Wednesday, April 16, 2014
Infant Responses to Tactile Input
Psychological Science has published research on 9 month old infants reaction to tactile input. The parents sat the infant on their lap while the experimenter stroked the back of the infant's arm with a paintbrush. The experimenter varied the rate of the brushstrokes among three defined velocities: slow, medium and fast (0.3, 3, or 30 cm per second). The experimenters determined the infants' responses of attentional engagement and arousal through physiological and behavioral measures.
The following results were recorded:
1. the infants' heart rate slowed in response to the brushstrokes but only when the strokes were of medium velocity therefore the touch of the medium-velocity brush helped to decrease their physiological arousal.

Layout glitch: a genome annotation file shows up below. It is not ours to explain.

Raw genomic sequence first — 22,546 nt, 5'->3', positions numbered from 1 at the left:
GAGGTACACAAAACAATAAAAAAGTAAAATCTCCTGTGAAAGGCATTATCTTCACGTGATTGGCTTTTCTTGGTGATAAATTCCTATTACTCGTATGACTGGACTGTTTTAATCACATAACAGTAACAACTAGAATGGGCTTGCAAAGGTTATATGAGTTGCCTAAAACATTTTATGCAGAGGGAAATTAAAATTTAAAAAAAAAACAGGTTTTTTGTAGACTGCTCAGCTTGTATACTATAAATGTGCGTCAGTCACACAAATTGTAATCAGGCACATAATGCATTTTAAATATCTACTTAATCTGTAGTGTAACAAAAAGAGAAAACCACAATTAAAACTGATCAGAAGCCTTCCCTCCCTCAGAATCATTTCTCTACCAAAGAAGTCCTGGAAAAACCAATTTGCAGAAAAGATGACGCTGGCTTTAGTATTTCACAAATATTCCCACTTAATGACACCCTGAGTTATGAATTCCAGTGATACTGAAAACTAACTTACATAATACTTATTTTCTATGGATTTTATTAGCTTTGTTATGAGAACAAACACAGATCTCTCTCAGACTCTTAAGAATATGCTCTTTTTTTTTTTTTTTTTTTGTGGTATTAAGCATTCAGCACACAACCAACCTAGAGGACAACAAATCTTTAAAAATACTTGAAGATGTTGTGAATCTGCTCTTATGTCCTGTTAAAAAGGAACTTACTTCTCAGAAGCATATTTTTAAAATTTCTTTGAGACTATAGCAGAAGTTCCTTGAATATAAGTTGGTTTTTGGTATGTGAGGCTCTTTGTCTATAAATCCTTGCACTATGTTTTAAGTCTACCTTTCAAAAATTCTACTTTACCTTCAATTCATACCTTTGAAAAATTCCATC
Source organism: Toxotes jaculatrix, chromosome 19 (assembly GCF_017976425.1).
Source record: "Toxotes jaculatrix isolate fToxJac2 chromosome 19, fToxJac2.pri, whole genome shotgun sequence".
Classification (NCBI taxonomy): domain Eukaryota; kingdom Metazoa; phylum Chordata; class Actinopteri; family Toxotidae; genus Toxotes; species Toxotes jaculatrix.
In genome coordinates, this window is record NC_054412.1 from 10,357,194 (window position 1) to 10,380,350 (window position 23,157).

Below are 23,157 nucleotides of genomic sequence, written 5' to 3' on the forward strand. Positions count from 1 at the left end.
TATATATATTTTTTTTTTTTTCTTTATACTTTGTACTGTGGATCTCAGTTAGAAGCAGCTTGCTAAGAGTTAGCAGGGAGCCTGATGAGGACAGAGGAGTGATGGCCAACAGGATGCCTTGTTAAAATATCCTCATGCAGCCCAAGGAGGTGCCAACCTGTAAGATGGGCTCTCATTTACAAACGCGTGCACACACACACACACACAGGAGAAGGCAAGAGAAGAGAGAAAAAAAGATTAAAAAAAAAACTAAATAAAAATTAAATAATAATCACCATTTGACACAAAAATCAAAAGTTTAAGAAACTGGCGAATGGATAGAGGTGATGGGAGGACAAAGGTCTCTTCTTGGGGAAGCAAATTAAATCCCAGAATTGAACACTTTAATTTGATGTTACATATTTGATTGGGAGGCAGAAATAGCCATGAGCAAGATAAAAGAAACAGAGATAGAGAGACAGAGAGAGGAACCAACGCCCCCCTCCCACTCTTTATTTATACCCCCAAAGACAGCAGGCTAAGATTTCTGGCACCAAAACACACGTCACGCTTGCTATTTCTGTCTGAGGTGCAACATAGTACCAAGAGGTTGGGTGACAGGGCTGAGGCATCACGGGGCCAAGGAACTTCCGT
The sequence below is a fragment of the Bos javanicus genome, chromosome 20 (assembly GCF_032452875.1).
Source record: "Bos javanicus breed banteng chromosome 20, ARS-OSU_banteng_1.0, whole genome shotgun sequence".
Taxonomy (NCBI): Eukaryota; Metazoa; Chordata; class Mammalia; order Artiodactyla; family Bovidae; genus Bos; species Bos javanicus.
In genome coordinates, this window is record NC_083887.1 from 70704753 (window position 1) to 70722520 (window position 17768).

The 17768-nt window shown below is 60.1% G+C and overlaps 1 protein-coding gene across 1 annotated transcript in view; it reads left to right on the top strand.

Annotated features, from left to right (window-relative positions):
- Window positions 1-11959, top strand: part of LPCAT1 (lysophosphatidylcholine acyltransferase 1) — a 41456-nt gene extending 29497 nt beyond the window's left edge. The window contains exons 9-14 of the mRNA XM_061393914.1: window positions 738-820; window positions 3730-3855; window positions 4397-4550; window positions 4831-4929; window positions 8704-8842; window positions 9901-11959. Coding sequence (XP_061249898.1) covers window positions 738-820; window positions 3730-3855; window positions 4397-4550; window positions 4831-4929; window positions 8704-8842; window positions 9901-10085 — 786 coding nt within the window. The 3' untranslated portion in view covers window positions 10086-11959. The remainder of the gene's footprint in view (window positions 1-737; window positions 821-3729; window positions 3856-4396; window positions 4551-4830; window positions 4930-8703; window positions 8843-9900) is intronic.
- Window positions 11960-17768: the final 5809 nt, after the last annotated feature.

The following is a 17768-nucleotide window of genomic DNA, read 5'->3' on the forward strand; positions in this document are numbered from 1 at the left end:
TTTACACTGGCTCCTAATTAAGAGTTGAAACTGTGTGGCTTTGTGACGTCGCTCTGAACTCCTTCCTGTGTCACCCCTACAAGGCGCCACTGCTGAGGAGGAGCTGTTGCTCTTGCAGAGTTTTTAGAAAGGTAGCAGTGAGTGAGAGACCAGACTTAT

2. The infants showed more engagement with the paintbrush during the medium-velocity brushstrokes, as measured by how long and how often they looked at the brush while they were being stroked.
3. infants' slower heart rate during medium-velocity brushstrokes was uniquely correlated with the primary caregivers' own self-reported sensitivity to touch. In other words, the more sensitive the caregiver was to touch, the more the infant's heart rate slowed in response to medium-velocity touch.
The researchers concluded that sensitivity to pleasant touch begins early in development and playing an important role in regulating human social interactions.
Reference: M. T. Fairhurst, L. Loken, T. Grossmann. Physiological and Behavioral Responses Reveal 9-Month-Old Infants' Sensitivity to Pleasant Touch. Psychological Science, 2014; DOI: 10.1177/0956797614527114
Mini Sensory Books
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